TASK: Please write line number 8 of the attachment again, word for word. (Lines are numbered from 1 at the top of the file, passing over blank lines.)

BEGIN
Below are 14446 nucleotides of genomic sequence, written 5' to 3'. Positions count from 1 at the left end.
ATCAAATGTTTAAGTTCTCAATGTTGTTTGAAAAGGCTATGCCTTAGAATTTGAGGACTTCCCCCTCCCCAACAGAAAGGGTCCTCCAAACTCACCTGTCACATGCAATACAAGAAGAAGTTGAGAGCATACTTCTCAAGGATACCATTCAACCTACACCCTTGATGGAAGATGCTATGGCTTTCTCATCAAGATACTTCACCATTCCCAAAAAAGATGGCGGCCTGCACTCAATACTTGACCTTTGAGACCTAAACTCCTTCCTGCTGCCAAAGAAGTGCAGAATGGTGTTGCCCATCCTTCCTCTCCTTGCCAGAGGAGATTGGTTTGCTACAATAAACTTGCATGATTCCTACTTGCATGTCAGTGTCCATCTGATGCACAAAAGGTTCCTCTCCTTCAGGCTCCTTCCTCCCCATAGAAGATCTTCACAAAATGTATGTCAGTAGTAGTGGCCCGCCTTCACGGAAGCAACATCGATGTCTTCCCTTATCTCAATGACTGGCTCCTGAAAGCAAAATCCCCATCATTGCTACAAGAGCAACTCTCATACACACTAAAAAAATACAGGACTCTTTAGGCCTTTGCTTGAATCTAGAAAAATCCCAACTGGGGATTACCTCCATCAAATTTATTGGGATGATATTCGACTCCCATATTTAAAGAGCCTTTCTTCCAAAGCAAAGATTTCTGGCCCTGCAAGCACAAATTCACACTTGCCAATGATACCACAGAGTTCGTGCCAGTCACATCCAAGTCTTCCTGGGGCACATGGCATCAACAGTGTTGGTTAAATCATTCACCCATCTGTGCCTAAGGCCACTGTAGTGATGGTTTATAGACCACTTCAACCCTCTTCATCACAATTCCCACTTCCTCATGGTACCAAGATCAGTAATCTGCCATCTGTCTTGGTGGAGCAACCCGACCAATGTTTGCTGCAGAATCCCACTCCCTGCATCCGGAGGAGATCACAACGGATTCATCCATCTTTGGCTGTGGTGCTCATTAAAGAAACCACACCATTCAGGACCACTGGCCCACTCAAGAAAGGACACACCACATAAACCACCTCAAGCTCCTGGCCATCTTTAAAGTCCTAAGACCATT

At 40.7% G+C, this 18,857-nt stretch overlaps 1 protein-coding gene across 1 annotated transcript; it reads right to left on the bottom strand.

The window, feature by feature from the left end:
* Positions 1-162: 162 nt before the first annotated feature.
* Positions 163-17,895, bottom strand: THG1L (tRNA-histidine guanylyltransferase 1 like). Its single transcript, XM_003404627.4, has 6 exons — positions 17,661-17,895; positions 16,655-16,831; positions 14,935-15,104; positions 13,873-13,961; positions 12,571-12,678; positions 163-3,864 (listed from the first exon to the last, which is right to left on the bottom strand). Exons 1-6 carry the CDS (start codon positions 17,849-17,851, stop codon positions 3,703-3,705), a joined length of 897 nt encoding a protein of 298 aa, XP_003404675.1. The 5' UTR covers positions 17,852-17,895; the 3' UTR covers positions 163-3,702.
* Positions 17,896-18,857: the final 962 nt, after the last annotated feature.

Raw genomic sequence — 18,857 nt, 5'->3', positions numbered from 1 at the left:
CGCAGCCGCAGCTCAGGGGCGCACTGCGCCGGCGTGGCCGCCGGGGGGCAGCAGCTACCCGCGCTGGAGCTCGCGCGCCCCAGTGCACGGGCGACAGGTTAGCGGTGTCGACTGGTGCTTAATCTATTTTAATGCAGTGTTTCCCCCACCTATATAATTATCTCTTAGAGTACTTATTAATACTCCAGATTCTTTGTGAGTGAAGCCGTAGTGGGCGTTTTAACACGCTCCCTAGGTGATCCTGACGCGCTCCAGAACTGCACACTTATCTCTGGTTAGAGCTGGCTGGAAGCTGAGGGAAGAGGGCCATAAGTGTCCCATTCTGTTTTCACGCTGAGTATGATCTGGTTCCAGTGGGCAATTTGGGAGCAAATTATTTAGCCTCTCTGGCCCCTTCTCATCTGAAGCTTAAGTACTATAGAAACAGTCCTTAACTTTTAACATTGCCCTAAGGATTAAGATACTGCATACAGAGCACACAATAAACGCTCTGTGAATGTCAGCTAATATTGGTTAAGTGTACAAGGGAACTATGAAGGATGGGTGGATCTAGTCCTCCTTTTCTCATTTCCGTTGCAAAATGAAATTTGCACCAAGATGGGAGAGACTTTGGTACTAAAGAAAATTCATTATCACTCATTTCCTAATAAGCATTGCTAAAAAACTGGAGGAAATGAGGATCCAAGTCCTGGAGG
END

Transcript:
Raw genomic sequence — 18,857 nt, 5'->3', positions numbered from 1 at the left: